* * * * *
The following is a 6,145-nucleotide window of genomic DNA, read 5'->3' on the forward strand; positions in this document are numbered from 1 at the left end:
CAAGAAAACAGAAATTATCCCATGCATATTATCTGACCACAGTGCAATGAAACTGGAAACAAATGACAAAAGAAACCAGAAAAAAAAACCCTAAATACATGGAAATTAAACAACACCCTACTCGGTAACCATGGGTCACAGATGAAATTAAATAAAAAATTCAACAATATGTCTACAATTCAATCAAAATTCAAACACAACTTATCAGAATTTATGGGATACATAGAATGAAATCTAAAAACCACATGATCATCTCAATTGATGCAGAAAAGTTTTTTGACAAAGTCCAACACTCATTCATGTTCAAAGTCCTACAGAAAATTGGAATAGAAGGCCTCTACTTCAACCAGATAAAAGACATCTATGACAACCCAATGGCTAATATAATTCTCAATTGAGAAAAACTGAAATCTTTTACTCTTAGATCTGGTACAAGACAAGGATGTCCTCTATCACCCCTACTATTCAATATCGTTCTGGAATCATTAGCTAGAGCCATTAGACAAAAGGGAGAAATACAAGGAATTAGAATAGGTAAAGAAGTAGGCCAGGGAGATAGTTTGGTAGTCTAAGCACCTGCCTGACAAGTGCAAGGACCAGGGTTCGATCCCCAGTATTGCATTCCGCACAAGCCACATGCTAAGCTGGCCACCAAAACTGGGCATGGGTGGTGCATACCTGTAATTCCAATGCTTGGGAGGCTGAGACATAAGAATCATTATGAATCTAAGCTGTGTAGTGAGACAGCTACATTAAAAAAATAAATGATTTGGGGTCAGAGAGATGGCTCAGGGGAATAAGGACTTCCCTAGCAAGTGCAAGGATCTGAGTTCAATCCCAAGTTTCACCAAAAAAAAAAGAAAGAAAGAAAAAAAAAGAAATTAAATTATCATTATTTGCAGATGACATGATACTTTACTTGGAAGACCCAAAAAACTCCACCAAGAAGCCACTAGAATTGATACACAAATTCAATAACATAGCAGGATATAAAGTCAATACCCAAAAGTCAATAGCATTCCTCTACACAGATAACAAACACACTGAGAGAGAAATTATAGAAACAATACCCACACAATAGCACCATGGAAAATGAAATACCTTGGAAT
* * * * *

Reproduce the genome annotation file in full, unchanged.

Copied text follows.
The following is a 6,145-nucleotide window of genomic DNA, read 5'->3' on the forward strand; positions in this document are numbered from 1 at the left end:
CAAGAAAACAGAAATTATCCCATGCATATTATCTGACCACAGTGCAATGAAACTGGAAACAAATGACAAAAGAAACCAGAAAAAAAAACCCTAAATACATGGAAATTAAACAACACCCTACTCGGTAACCATGGGTCACAGATGAAATTAAATAAAAAATTCAACAATATGTCTACAATTCAATCAAAATTCAAACACAACTTATCAGAATTTATGGGATACATAGAATGAAATCTAAAAACCACATGATCATCTCAATTGATGCAGAAAAGTTTTTTGACAAAGTCCAACACTCATTCATGTTCAAAGTCCTACAGAAAATTGGAATAGAAGGCCTCTACTTCAACCAGATAAAAGACATCTATGACAACCCAATGGCTAATATAATTCTCAATTGAGAAAAACTGAAATCTTTTACTCTTAGATCTGGTACAAGACAAGGATGTCCTCTATCACCCCTACTATTCAATATCGTTCTGGAATCATTAGCTAGAGCCATTAGACAAAAGGGAGAAATACAAGGAATTAGAATAGGTAAAGAAGTAGGCCAGGGAGATAGTTTGGTAGTCTAAGCACCTGCCTGACAAGTGCAAGGACCAGGGTTCGATCCCCAGTATTGCATTCCGCACAAGCCACATGCTAAGCTGGCCACCAAAACTGGGCATGGGTGGTGCATACCTGTAATTCCAATGCTTGGGAGGCTGAGACATAAGAATCATTATGAATCTAAGCTGTGTAGTGAGACAGCTACATTAAAAAAATAAATGATTTGGGGTCAGAGAGATGGCTCAGGGGAATAAGGACTTCCCTAGCAAGTGCAAGGATCTGAGTTCAATCCCAAGTTTCACCAAAAAAAAAAGAAAGAAAGAAAAAAAAAGAAATTAAATTATCATTATTTGCAGATGACATGATACTTTACTTGGAAGACCCAAAAAACTCCACCAAGAAGCCACTAGAATTGATACACAAATTCAATAACATAGCAGGATATAAAGTCAATACCCAAAAGTCAATAGCATTCCTCTACACAGATAACAAACACACTGAGAGAGAAATTATAGAAACAATACCCACACAATAGCACCATGGAAAATGAAATACCTTGGAAT